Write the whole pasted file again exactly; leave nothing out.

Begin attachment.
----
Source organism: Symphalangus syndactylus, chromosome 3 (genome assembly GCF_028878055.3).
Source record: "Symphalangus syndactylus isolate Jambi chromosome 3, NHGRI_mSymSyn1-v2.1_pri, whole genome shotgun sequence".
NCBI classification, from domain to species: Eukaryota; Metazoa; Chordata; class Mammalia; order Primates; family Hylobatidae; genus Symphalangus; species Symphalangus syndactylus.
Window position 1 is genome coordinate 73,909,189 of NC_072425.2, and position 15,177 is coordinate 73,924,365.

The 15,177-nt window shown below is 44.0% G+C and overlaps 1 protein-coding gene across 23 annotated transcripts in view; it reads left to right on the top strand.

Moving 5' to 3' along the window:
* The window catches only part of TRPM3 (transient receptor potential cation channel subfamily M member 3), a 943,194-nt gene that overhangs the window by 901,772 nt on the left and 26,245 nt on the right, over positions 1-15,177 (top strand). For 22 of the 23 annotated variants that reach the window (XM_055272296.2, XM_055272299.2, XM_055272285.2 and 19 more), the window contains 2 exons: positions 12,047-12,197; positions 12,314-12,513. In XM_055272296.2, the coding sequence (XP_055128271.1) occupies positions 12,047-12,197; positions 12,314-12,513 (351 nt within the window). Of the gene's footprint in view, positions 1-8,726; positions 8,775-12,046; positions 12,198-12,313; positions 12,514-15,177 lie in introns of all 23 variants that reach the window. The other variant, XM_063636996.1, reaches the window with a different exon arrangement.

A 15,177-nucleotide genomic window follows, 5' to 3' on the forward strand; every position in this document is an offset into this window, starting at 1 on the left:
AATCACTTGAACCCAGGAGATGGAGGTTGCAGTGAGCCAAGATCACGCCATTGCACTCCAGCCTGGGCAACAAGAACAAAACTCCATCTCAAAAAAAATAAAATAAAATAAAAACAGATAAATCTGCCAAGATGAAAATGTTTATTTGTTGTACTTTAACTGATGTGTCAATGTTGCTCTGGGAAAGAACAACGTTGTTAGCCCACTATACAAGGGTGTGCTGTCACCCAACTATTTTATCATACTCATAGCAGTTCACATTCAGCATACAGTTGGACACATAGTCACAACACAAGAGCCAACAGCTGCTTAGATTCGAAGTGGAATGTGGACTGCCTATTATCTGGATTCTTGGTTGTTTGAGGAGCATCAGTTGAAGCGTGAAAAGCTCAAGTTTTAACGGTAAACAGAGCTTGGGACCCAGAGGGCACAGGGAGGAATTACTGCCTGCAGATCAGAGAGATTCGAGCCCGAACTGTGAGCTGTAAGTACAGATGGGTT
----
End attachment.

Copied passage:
Source organism: Symphalangus syndactylus, chromosome 3 (genome assembly GCF_028878055.3).
Source record: "Symphalangus syndactylus isolate Jambi chromosome 3, NHGRI_mSymSyn1-v2.1_pri, whole genome shotgun sequence".
NCBI classification, from domain to species: Eukaryota; Metazoa; Chordata; class Mammalia; order Primates; family Hylobatidae; genus Symphalangus; species Symphalangus syndactylus.
Window position 1 is genome coordinate 73,909,189 of NC_072425.2, and position 15,177 is coordinate 73,924,365.

The 15,177-nt window shown below is 44.0% G+C and overlaps 1 protein-coding gene across 23 annotated transcripts in view; it reads left to right on the top strand.

Moving 5' to 3' along the window:
* The window catches only part of TRPM3 (transient receptor potential cation channel subfamily M member 3), a 943,194-nt gene that overhangs the window by 901,772 nt on the left and 26,245 nt on the right, over positions 1-15,177 (top strand). For 22 of the 23 annotated variants that reach the window (XM_055272296.2, XM_055272299.2, XM_055272285.2 and 19 more), the window contains 2 exons: positions 12,047-12,197; positions 12,314-12,513. In XM_055272296.2, the coding sequence (XP_055128271.1) occupies positions 12,047-12,197; positions 12,314-12,513 (351 nt within the window). Of the gene's footprint in view, positions 1-8,726; positions 8,775-12,046; positions 12,198-12,313; positions 12,514-15,177 lie in introns of all 23 variants that reach the window. The other variant, XM_063636996.1, reaches the window with a different exon arrangement.

A 15,177-nucleotide genomic window follows, 5' to 3' on the forward strand; every position in this document is an offset into this window, starting at 1 on the left:
AATCACTTGAACCCAGGAGATGGAGGTTGCAGTGAGCCAAGATCACGCCATTGCACTCCAGCCTGGGCAACAAGAACAAAACTCCATCTCAAAAAAAATAAAATAAAATAAAAACAGATAAATCTGCCAAGATGAAAATGTTTATTTGTTGTACTTTAACTGATGTGTCAATGTTGCTCTGGGAAAGAACAACGTTGTTAGCCCACTATACAAGGGTGTGCTGTCACCCAACTATTTTATCATACTCATAGCAGTTCACATTCAGCATACAGTTGGACACATAGTCACAACACAAGAGCCAACAGCTGCTTAGATTCGAAGTGGAATGTGGACTGCCTATTATCTGGATTCTTGGTTGTTTGAGGAGCATCAGTTGAAGCGTGAAAAGCTCAAGTTTTAACGGTAAACAGAGCTTGGGACCCAGAGGGCACAGGGAGGAATTACTGCCTGCAGATCAGAGAGATTCGAGCCCGAACTGTGAGCTGTAAGTACAGATGGGTT